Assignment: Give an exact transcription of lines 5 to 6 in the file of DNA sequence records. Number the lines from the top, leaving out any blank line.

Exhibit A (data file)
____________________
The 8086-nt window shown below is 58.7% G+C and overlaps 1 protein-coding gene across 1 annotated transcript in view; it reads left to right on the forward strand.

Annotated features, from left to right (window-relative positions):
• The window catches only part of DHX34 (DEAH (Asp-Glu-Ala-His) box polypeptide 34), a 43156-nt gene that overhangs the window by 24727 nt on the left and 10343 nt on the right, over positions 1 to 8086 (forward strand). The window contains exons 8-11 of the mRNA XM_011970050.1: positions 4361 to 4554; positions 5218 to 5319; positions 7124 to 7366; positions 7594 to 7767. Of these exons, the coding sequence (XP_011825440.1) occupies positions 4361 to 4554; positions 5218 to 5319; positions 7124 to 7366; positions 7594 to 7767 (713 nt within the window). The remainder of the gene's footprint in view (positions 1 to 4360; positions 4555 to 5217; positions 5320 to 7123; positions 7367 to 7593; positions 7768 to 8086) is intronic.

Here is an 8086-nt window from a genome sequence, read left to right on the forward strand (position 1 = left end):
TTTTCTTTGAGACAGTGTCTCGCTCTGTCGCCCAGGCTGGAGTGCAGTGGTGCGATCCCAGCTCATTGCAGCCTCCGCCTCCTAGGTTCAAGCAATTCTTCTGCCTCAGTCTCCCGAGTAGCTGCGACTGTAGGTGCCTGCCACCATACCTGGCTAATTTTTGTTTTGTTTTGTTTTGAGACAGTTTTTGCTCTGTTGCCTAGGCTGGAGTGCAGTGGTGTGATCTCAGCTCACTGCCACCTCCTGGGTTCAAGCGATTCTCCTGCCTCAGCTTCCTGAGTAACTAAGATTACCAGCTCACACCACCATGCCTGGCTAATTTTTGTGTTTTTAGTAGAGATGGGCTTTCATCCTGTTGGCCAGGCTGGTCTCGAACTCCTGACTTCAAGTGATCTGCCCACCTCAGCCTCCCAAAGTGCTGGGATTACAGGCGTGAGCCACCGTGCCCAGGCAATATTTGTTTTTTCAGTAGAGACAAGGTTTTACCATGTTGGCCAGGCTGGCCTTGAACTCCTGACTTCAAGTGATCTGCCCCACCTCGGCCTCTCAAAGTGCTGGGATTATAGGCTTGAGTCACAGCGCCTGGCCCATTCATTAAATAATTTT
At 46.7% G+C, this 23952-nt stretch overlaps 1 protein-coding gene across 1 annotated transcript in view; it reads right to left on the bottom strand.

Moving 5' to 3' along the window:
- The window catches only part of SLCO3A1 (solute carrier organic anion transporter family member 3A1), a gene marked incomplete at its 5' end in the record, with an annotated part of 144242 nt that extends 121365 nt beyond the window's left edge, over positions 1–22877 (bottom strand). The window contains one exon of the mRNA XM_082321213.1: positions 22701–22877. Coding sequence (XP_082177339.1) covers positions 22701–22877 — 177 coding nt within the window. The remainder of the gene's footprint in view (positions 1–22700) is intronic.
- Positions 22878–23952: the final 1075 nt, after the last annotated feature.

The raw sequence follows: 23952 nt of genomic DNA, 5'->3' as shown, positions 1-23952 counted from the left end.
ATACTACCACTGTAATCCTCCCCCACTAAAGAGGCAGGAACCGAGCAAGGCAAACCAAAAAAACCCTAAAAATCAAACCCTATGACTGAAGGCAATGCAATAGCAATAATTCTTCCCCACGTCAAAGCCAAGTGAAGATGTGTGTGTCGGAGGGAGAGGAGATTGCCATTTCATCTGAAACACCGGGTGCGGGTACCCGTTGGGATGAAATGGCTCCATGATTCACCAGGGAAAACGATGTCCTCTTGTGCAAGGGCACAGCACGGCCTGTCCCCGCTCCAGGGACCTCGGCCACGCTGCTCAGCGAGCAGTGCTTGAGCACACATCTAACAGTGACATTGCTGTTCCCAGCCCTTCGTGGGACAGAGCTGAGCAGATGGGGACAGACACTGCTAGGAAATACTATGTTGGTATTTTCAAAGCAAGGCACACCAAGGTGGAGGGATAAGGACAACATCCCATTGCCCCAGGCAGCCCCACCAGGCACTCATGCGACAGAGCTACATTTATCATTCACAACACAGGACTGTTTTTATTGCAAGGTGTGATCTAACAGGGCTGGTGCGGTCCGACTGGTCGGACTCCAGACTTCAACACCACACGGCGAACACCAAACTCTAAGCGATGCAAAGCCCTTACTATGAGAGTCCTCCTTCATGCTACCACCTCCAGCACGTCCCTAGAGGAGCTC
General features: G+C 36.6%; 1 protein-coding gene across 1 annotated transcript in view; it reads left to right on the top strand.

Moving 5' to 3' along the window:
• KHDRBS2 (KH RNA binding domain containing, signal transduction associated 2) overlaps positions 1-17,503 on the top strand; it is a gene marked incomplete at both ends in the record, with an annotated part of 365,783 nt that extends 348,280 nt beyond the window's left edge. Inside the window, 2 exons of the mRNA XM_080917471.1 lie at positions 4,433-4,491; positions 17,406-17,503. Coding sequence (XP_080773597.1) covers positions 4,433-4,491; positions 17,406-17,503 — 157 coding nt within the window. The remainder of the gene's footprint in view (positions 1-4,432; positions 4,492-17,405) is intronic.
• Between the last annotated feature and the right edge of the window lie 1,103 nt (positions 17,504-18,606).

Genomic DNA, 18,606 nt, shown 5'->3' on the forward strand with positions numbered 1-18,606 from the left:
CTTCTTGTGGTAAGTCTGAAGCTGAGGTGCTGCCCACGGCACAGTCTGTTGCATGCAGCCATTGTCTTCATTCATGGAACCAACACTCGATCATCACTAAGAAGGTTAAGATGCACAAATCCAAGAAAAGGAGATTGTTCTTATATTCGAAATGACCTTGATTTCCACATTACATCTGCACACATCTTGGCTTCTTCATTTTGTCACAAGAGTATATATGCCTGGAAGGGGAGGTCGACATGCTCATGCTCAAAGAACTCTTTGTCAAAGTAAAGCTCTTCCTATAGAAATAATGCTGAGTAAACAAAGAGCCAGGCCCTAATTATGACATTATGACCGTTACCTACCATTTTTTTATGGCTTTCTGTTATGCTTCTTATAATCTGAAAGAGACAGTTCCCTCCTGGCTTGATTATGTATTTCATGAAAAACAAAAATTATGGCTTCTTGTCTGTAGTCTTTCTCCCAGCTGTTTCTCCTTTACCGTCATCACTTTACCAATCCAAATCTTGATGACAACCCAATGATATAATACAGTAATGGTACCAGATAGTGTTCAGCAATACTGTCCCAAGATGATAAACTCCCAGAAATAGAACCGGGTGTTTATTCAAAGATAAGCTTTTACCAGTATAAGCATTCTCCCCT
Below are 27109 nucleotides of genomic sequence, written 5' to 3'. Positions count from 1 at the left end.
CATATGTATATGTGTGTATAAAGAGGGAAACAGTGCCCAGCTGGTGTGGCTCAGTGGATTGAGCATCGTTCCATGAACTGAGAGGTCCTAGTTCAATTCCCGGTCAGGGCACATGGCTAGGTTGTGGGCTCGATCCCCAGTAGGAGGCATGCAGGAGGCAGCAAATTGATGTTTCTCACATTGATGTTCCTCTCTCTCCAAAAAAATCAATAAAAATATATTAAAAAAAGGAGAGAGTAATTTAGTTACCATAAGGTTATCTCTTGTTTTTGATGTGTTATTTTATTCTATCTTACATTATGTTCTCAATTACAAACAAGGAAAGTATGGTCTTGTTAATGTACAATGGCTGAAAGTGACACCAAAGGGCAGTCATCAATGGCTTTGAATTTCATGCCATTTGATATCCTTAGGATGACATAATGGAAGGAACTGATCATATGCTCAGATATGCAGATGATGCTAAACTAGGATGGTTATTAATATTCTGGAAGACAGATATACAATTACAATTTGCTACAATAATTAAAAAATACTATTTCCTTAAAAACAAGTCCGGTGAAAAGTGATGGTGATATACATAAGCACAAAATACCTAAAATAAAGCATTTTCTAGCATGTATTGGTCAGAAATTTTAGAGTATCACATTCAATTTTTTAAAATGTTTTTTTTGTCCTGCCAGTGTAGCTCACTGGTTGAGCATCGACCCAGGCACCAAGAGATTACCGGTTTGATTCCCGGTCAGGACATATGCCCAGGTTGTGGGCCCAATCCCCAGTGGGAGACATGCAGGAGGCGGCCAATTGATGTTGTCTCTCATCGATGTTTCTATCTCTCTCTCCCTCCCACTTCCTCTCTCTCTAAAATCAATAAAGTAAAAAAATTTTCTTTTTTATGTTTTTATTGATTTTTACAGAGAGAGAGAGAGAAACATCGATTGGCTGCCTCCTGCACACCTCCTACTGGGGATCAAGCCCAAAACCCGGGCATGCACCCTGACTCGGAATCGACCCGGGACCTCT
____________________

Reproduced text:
TTTTCTTTGAGACAGTGTCTCGCTCTGTCGCCCAGGCTGGAGTGCAGTGGTGCGATCCCAGCTCATTGCAGCCTCCGCCTCCTAGGTTCAAGCAATTCTTCTGCCTCAGTCTCCCGAGTAGCTGCGACTGTAGGTGCCTGCCACCATACCTGGCTAATTTTTGTTTTGTTTTGTTTTGAGACAGTTTTTGCTCTGTTGCCTAGGCTGGAGTGCAGTGGTGTGATCTCAGCTCACTGCCACCTCCTGGGTTCAAGCGATTCTCCTGCCTCAGCTTCCTGAGTAACTAAGATTACCAGCTCACACCACCATGCCTGGCTAATTTTTGTGTTTTTAGTAGAGATGGGCTTTCATCCTGTTGGCCAGGCTGGTCTCGAACTCCTGACTTCAAGTGATCTGCCCACCTCAGCCTCCCAAAGTGCTGGGATTACAGGCGTGAGCCACCGTGCCCAGGCAATATTTGTTTTTTCAGTAGAGACAAGGTTTTACCATGTTGGCCAGGCTGGCCTTGAACTCCTGACTTCAAGTGATCTGCCCCACCTCGGCCTCTCAAAGTGCTGGGATTATAGGCTTGAGTCACAGCGCCTGGCCCATTCATTAAATAATTTT
At 46.7% G+C, this 23952-nt stretch overlaps 1 protein-coding gene across 1 annotated transcript in view; it reads right to left on the bottom strand.